Except… How do we know anything about Jesus and his “humble, self-giving, sinner-embracing, sacrificial love”? It’s only by reading and studying God’s written revelation of himself, the Bible! How would we know about the woman caught in adultery in John 8? How would we know that Jesus healed on the Sabbath? How would we know that John says that Jesus is the “Word,” the full revelation of God? The apostles and other eyewitnesses aren’t around anymore. We have no reliable revelation of Christ outside of scripture—unless he would argue that a believer in Jesus has some private revelation, independent of scripture, which teaches us who Jesus “really is.”

There’s no way around it, Rev. Micheli: Being a community devoted to Jesus also means being a community devoted to the Bible.

Why does it matter? Because if we’re so confident that the biblical writers, inspired as they were by the Spirit, got the parts about Jesus right—including but not limited to his “red-letter” words—then shouldn’t we be very humble about what we think they got wrong?

This is especially true considering how often Jesus himself affirms the truthfulness of the Old Testament. Please see Andrew Wilson’s excellent essay on the “Jesus Tea-Strainer” for more on the false choice with which Micheli presents us.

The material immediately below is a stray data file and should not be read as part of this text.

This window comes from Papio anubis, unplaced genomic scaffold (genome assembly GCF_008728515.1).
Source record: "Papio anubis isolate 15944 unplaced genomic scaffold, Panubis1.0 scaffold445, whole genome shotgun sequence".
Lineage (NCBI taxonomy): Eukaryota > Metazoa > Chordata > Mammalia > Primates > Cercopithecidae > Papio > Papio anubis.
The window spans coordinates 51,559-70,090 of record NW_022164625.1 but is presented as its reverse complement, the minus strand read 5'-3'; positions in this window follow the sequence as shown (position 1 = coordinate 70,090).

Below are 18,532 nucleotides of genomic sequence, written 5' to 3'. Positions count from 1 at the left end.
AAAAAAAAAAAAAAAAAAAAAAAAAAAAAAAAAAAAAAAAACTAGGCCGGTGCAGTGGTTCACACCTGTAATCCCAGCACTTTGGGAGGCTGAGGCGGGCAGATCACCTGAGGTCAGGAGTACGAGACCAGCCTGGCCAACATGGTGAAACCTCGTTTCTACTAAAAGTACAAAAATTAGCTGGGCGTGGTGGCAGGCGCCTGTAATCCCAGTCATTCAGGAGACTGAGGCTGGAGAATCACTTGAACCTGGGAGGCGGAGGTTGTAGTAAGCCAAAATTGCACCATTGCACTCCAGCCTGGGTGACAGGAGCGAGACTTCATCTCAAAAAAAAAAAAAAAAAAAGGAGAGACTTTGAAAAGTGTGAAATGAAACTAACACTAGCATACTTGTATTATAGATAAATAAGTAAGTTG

The Bible assumes that “God is involved in this world, even in its wickedness”

October 17, 2014

esther_for_everyoneIn yesterday’s post about the missionary nurse who contracted and was then cured of Ebola, I said that many Christians resist the idea that human suffering could have any role to play in God’s plans for our world. But as I’ve said many times, the alternative is far worse: God is hands-off when it comes to evil and suffering; he may hate it for us, but he has no power to prevent it, transform it, or use it to serve his purposes. Nevertheless, the moment we say, “God answered my prayer and prevented this evil from happening,” is the moment that we assert God’s involvement in and control over evil and suffering. It’s the moment we say, “This—even this bad thing—is happening for a reason. It’s serving God’s purposes.”

As he does on so many pressing issues, John Goldingay sheds light on the relationship between God’s sovereignty and evil in his For Everyone commentary. Here he’s commenting on Esther 2:1-18:

Gross self-indulgence for which other people pay the price, sexual oppression and abuse, anti-Semitism, and slaughter are facts of the world in which we live. One of the great characteristics of the Bible is that it faces those facts. It does not deal with issues of a merely spiritual kind. It deals with how things are in our world. It invites us to face the fact of what happens to young girls in the United States, Europe, and elsewhere. Then, most scandalously, it invites us to assume that God is involved in this world, even in its wickedness. The Persian king is about to seek to eliminate the Jewish people, and the means whereby God will avoid the fulfillment of that intention is the sexual abuse of the teenage Esther. Esther pays a price and her entire people lives. It might seem disturbing that God is prepared to use such means to bring about the defeat of evil. It would be even more disturbing if such horrors happened and were incapable of having any significance.[†]